No, Thank You!

My friend’s eyes grew three sizes bigger.

 

You’re going to do what? she asked in disbelief.

 

Paul and I are applying to become hospice volunteers, I answered.

 

Do you have any idea what you’re getting into? The work is draining and highly demanding, she continued. It’ll consume you.

 

Have you ever worked with hospice patients? I knew she hadn’t; yet, like many others who believed themselves to be excellent armchair coaches, she thought she should advise me. I feel it will be a special time of bonding and learning lessons for living.

 

Well, I can think of other industries in which I’d rather work. We’ll all die soon enough. Why would you want to be part of that time in a stranger’s life? It’s nothing but sadness, negativity, and drama. No, thank you! You would have to drag me to get me to even talk about death, let alone try to cheer up dying people.

 

When questioned about why I have chosen to volunteer with hospice patients, my heart and mind know that the dying have much to share. They are also highly authentic. Since I’m drawn to write and speak to end-of-life experiences, offering quiet presence to a dying person and family feels right. As a witness, I can take on another’s suffering so that space is made available for Source to do what is needed. It is a way for me to offer love, compassion, and service.

 

Yet, I did ponder this conversation for some time. As humans, we are constantly making assumptions, resulting in tightening our hearts. For example, when people make a statement that creates a question or intimidates us, we quickly think something is wrong with that person or that we don’t have the whole story. Judging is automatic. Egos must fill voids with something…anything, and that’s how misinterpretations become the norm. Anything outside of the morés of a culture creates fear, and choosing to be around dying people and their families is a choice involving an open heart.

 

Another assumption from this dialogue is that it is difficult enough to bear the suffering of a family member, but absolutely insane to take on the suffering of a stranger. What possible good could come of it? Self-centered, we can’t imagine opening our heart to a stranger who is suffering. Aren’t we pressed for time? Aren’t we thinking of too many things already? Aren’t we underqualified to take on such suffering?

 

There is a fear that talking about death will bring it closer to us. If we don’t talk about it, then it’s not happening. Believed not to be open for public or private discussion, death presumably lurks in the darkness of our lives. Yet it accompanies us in broad daylight. Take breathing, for example. Each breath that is birthed in us comes automatically without thought. We trust that it will be there, and it is. Each exhale of the breath is death to that stream of air. “Normal respiration rates for an adult person at rest range from 12-16 breaths per minute.” http://www.hopkinsmedicine.org/ We experience the cycle of life and death of a breath at least twelve times in each minute—normality at its best. The predictable cycle of life and death is also demonstrated in deciduous trees. Leaves are birthed in stages from buds to flowers to leaves, only to change colors and fall to the ground months later. We can teach children about the ordinary life and death cycle when we care for a pet well into its declining years. Observing these cycles is a natural part of our growth. Death, itself, is instinctive and commonplace. It is with us from our birth.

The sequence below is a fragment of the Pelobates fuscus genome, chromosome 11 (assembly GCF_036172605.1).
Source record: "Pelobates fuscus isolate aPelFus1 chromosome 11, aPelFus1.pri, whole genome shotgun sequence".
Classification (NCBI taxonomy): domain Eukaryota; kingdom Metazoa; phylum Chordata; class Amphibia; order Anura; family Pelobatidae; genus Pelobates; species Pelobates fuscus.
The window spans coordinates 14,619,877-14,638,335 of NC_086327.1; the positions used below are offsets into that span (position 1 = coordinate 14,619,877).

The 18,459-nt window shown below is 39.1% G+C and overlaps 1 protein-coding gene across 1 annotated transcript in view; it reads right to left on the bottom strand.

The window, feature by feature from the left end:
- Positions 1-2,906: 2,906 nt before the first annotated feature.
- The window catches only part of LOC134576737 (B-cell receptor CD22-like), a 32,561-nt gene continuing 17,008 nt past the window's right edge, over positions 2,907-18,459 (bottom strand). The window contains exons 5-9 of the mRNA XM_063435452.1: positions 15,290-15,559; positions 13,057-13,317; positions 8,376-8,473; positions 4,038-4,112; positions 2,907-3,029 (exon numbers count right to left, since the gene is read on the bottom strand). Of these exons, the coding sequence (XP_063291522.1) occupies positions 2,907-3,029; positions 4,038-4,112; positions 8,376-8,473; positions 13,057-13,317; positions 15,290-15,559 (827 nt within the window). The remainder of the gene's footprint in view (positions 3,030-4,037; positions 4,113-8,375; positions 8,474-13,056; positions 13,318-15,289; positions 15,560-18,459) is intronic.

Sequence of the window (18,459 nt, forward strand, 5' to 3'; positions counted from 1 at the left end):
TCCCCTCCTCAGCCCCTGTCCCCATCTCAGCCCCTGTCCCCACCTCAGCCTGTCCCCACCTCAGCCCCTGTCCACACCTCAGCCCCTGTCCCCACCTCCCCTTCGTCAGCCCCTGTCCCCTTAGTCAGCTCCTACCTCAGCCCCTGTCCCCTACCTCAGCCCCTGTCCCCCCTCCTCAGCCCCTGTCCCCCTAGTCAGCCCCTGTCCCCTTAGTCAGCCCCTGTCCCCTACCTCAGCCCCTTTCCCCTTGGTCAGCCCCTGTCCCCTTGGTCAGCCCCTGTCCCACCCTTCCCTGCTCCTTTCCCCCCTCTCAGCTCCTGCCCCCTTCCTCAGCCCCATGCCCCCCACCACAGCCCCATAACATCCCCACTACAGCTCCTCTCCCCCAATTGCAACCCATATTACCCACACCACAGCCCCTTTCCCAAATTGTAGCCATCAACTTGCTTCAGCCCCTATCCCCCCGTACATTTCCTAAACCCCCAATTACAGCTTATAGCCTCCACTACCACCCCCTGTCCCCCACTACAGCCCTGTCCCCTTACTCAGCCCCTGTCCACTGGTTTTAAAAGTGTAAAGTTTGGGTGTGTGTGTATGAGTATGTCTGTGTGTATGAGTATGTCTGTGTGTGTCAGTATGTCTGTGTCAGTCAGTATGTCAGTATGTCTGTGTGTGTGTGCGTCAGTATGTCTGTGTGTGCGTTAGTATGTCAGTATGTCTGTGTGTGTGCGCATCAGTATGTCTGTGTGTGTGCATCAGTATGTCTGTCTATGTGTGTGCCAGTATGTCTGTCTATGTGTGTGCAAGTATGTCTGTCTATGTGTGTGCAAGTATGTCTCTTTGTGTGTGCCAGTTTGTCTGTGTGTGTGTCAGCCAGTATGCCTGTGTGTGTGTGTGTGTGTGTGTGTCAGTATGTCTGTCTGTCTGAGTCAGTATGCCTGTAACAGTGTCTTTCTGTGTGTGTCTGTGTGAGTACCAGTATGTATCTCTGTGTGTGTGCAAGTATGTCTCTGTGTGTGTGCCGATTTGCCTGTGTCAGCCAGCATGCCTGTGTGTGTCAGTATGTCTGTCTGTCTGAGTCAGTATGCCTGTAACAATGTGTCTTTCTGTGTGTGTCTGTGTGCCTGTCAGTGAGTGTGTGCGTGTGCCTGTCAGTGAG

Another assumption from the dialogue is that we go to the dying and their families to “cheer them up.”  We feel that we must do something and we’re uncomfortable when we’re not. Actually, we just need to “be,” as witnesses, holding space for the family and loved one to come together, to be transformed in gratitude, forgiveness, and love.

 

“I have been with a thousand dying people. The tragedy I’ve witnessed is not that life is impermanent or sometimes cut short, but that we often only see in hindsight what really matters. Sitting with others on the precipice of death offers us a view that is an extraordinary gift…It reveals both the precarious and precious nature of our life. It illuminates what is most important and reminds us that we don’t have time to waste.”

~Frank Ostaseski, “The Heart of the Matter” Workshop; Director of Metta Institute, Sausalito, CA.

 

Death is a legacy to our families, communities, and universe, and we vehemently reject it until we are cornered. Then, ranting and raving, we fear loss of control, the anonymity behind our labels, and expiration of time to pursue unfinished business.

 

Indeed, there is a huge, heavy elephant in the room, and all along we have denied it. Saying Yes, please! we turn toward death, talk about it, and feel that it is a natural part of our existence. In doing so, we accept this part of our life cycle. Overcoming strangled hearts and voices, we approach the elephant in the room, partner with it, and welcome the gift of transformation to our higher Self. We know who we are and arrive where we started. Home feels so good.

 

Inwardly speaking: Look for moments that the universe shares the life to death cycle. Breathe steadily and easily as you observe these moments, remembering that this cycle is a gift that helps prepare us to view death as a participant, rather than as a victim.

 

 

© 2015 Barbara L. Krause

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